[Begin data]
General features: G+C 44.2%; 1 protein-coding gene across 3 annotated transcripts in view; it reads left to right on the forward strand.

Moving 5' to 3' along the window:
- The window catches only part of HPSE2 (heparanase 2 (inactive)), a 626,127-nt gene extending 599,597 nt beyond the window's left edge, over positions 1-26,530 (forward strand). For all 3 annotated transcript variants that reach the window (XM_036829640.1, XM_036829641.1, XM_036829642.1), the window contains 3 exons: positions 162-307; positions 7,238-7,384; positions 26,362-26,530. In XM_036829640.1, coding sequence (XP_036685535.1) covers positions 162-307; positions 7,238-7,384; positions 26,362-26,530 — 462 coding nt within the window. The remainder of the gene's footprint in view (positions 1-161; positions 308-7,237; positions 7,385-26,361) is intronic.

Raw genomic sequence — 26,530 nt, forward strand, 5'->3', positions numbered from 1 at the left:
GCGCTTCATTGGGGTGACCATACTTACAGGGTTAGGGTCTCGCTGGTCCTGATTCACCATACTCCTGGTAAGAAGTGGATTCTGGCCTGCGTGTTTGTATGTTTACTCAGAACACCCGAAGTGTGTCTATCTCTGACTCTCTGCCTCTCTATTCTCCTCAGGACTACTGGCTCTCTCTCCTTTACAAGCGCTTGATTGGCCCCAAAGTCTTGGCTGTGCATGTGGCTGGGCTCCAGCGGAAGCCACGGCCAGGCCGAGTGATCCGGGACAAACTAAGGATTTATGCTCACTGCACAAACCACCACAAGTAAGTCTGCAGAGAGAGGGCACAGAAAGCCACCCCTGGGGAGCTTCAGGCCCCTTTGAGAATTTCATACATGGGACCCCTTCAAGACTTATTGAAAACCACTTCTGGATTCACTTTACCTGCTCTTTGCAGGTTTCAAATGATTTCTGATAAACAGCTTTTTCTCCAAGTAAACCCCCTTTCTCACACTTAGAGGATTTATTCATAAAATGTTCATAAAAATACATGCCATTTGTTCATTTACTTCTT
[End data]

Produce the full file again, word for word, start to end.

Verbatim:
General features: G+C 44.2%; 1 protein-coding gene across 3 annotated transcripts in view; it reads left to right on the forward strand.

Moving 5' to 3' along the window:
- The window catches only part of HPSE2 (heparanase 2 (inactive)), a 626,127-nt gene extending 599,597 nt beyond the window's left edge, over positions 1-26,530 (forward strand). For all 3 annotated transcript variants that reach the window (XM_036829640.1, XM_036829641.1, XM_036829642.1), the window contains 3 exons: positions 162-307; positions 7,238-7,384; positions 26,362-26,530. In XM_036829640.1, coding sequence (XP_036685535.1) covers positions 162-307; positions 7,238-7,384; positions 26,362-26,530 — 462 coding nt within the window. The remainder of the gene's footprint in view (positions 1-161; positions 308-7,237; positions 7,385-26,361) is intronic.

Raw genomic sequence — 26,530 nt, forward strand, 5'->3', positions numbered from 1 at the left:
GCGCTTCATTGGGGTGACCATACTTACAGGGTTAGGGTCTCGCTGGTCCTGATTCACCATACTCCTGGTAAGAAGTGGATTCTGGCCTGCGTGTTTGTATGTTTACTCAGAACACCCGAAGTGTGTCTATCTCTGACTCTCTGCCTCTCTATTCTCCTCAGGACTACTGGCTCTCTCTCCTTTACAAGCGCTTGATTGGCCCCAAAGTCTTGGCTGTGCATGTGGCTGGGCTCCAGCGGAAGCCACGGCCAGGCCGAGTGATCCGGGACAAACTAAGGATTTATGCTCACTGCACAAACCACCACAAGTAAGTCTGCAGAGAGAGGGCACAGAAAGCCACCCCTGGGGAGCTTCAGGCCCCTTTGAGAATTTCATACATGGGACCCCTTCAAGACTTATTGAAAACCACTTCTGGATTCACTTTACCTGCTCTTTGCAGGTTTCAAATGATTTCTGATAAACAGCTTTTTCTCCAAGTAAACCCCCTTTCTCACACTTAGAGGATTTATTCATAAAATGTTCATAAAAATACATGCCATTTGTTCATTTACTTCTT